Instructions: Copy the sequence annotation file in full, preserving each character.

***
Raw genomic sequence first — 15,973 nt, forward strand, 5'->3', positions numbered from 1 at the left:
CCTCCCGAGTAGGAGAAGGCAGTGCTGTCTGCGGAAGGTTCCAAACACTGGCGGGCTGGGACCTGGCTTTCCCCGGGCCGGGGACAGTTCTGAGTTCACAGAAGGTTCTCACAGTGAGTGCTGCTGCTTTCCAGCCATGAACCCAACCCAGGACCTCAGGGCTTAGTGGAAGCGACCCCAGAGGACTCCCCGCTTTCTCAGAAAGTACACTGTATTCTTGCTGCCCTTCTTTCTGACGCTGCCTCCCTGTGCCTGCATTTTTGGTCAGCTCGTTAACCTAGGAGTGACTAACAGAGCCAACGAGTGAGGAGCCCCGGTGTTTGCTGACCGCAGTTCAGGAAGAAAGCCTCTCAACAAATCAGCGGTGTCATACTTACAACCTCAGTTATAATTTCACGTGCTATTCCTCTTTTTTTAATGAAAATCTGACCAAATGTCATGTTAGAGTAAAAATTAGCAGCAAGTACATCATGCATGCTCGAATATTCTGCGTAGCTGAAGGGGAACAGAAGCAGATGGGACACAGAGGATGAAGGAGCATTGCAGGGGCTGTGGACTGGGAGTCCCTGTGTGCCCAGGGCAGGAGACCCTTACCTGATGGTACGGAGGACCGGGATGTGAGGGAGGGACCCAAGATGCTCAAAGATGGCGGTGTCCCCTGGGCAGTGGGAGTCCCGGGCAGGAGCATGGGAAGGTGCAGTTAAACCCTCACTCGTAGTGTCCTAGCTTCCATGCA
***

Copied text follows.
Raw genomic sequence first — 15,973 nt, forward strand, 5'->3', positions numbered from 1 at the left:
CCTCCCGAGTAGGAGAAGGCAGTGCTGTCTGCGGAAGGTTCCAAACACTGGCGGGCTGGGACCTGGCTTTCCCCGGGCCGGGGACAGTTCTGAGTTCACAGAAGGTTCTCACAGTGAGTGCTGCTGCTTTCCAGCCATGAACCCAACCCAGGACCTCAGGGCTTAGTGGAAGCGACCCCAGAGGACTCCCCGCTTTCTCAGAAAGTACACTGTATTCTTGCTGCCCTTCTTTCTGACGCTGCCTCCCTGTGCCTGCATTTTTGGTCAGCTCGTTAACCTAGGAGTGACTAACAGAGCCAACGAGTGAGGAGCCCCGGTGTTTGCTGACCGCAGTTCAGGAAGAAAGCCTCTCAACAAATCAGCGGTGTCATACTTACAACCTCAGTTATAATTTCACGTGCTATTCCTCTTTTTTTAATGAAAATCTGACCAAATGTCATGTTAGAGTAAAAATTAGCAGCAAGTACATCATGCATGCTCGAATATTCTGCGTAGCTGAAGGGGAACAGAAGCAGATGGGACACAGAGGATGAAGGAGCATTGCAGGGGCTGTGGACTGGGAGTCCCTGTGTGCCCAGGGCAGGAGACCCTTACCTGATGGTACGGAGGACCGGGATGTGAGGGAGGGACCCAAGATGCTCAAAGATGGCGGTGTCCCCTGGGCAGTGGGAGTCCCGGGCAGGAGCATGGGAAGGTGCAGTTAAACCCTCACTCGTAGTGTCCTAGCTTCCATGCA